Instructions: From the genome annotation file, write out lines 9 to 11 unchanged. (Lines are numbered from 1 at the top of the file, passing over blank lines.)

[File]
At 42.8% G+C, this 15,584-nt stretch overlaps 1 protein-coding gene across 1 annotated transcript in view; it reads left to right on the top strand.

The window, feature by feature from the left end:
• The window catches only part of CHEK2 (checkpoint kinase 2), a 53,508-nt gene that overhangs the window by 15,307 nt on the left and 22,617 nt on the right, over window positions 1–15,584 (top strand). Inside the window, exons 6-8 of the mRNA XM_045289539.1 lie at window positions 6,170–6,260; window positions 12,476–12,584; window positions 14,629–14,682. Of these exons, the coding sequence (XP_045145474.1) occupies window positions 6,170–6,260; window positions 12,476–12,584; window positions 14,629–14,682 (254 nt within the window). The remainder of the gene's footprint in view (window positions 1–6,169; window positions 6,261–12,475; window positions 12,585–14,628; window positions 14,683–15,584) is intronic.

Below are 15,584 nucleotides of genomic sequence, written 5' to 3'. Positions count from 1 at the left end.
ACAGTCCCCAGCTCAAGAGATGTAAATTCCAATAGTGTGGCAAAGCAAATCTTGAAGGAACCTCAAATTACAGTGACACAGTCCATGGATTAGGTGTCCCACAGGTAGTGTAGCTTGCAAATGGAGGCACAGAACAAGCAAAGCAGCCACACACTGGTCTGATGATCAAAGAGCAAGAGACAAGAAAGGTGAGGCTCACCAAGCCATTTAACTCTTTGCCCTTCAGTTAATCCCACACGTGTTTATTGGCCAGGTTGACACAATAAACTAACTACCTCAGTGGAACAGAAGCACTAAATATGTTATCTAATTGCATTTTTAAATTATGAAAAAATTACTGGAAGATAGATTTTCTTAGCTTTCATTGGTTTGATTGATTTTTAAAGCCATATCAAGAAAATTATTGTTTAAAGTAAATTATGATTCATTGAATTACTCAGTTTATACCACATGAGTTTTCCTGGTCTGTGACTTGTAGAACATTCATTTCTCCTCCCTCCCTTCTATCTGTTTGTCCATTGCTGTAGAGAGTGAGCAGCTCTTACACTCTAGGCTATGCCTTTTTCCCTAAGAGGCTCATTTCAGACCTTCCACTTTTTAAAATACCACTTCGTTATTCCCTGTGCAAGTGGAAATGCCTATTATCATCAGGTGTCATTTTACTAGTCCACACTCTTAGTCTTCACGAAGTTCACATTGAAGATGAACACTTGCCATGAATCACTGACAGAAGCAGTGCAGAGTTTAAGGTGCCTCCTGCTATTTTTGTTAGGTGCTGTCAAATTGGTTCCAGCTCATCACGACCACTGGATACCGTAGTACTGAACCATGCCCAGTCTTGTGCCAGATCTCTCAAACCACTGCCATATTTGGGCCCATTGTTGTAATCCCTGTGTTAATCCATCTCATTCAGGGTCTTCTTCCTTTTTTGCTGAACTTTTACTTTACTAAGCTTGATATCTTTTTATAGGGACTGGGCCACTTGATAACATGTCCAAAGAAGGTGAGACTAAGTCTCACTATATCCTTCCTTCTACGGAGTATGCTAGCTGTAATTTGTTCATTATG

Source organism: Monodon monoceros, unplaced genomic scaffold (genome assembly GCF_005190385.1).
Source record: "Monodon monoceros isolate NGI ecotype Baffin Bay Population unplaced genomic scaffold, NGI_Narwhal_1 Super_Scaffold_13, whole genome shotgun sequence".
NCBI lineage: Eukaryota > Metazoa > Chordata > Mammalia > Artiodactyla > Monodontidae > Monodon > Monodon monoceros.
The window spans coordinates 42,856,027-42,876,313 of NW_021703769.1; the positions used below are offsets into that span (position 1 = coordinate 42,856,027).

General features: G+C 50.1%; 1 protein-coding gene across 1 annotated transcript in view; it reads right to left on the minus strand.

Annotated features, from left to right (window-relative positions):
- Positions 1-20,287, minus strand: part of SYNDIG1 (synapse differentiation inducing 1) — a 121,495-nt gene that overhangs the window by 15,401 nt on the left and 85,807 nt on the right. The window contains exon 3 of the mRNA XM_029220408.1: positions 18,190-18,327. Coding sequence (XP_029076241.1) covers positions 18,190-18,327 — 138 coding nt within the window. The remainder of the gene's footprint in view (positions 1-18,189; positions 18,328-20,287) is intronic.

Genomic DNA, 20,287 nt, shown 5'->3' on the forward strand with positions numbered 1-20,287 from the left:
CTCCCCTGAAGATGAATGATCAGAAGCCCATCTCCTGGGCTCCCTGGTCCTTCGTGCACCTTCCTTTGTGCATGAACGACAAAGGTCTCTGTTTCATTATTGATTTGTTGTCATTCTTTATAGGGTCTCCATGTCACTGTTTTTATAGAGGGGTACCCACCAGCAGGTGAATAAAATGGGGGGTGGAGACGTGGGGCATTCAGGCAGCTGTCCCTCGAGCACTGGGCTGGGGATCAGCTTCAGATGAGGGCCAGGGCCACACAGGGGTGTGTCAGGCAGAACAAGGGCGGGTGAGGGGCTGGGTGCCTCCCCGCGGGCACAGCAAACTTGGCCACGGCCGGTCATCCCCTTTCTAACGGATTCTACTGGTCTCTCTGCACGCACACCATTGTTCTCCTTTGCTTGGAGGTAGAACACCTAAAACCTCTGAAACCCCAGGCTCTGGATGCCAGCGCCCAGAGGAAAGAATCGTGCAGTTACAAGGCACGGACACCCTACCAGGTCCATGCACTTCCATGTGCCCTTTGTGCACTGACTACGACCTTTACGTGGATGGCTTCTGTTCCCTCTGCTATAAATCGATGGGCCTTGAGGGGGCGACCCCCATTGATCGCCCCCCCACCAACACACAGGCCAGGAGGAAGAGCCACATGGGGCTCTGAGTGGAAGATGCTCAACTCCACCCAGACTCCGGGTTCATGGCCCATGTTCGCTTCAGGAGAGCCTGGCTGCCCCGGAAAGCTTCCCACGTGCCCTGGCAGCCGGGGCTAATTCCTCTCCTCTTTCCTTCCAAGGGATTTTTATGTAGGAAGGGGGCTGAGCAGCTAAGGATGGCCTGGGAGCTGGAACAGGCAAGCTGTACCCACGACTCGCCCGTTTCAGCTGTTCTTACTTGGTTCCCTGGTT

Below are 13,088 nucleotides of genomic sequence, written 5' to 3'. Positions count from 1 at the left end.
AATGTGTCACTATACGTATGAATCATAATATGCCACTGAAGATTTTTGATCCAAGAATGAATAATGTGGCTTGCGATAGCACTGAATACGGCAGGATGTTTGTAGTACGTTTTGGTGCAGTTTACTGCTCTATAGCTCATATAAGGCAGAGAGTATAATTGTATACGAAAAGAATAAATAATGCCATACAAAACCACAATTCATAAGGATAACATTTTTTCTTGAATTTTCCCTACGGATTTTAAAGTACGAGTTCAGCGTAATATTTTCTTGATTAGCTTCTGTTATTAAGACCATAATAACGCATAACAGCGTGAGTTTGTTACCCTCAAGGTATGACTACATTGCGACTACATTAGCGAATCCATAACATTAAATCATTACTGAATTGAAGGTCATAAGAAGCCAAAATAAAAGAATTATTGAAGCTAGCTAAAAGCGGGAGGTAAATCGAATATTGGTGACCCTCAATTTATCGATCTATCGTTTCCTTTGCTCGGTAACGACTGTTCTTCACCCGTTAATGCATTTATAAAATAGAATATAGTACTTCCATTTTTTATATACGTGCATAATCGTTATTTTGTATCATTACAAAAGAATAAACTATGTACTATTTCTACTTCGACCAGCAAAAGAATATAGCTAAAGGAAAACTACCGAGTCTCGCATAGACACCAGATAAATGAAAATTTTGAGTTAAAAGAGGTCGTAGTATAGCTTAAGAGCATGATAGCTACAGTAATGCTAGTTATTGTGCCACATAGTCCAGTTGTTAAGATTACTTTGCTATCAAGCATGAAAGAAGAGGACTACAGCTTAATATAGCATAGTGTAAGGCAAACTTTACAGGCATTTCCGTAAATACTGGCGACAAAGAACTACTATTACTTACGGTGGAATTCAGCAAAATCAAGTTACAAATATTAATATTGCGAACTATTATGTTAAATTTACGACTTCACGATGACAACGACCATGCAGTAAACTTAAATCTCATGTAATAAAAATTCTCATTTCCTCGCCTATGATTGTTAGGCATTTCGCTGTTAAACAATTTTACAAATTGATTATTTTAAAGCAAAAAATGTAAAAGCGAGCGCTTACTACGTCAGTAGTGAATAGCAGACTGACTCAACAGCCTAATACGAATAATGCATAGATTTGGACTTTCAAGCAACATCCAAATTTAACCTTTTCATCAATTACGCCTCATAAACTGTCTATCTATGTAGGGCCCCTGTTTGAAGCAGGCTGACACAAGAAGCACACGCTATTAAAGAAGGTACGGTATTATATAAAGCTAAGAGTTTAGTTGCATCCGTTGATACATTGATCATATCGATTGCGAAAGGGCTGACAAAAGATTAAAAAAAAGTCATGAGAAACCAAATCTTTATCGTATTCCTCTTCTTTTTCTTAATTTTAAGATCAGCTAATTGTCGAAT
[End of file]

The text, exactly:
The window spans coordinates 42,856,027-42,876,313 of NW_021703769.1; the positions used below are offsets into that span (position 1 = coordinate 42,856,027).

General features: G+C 50.1%; 1 protein-coding gene across 1 annotated transcript in view; it reads right to left on the minus strand.

Annotated features, from left to right (window-relative positions):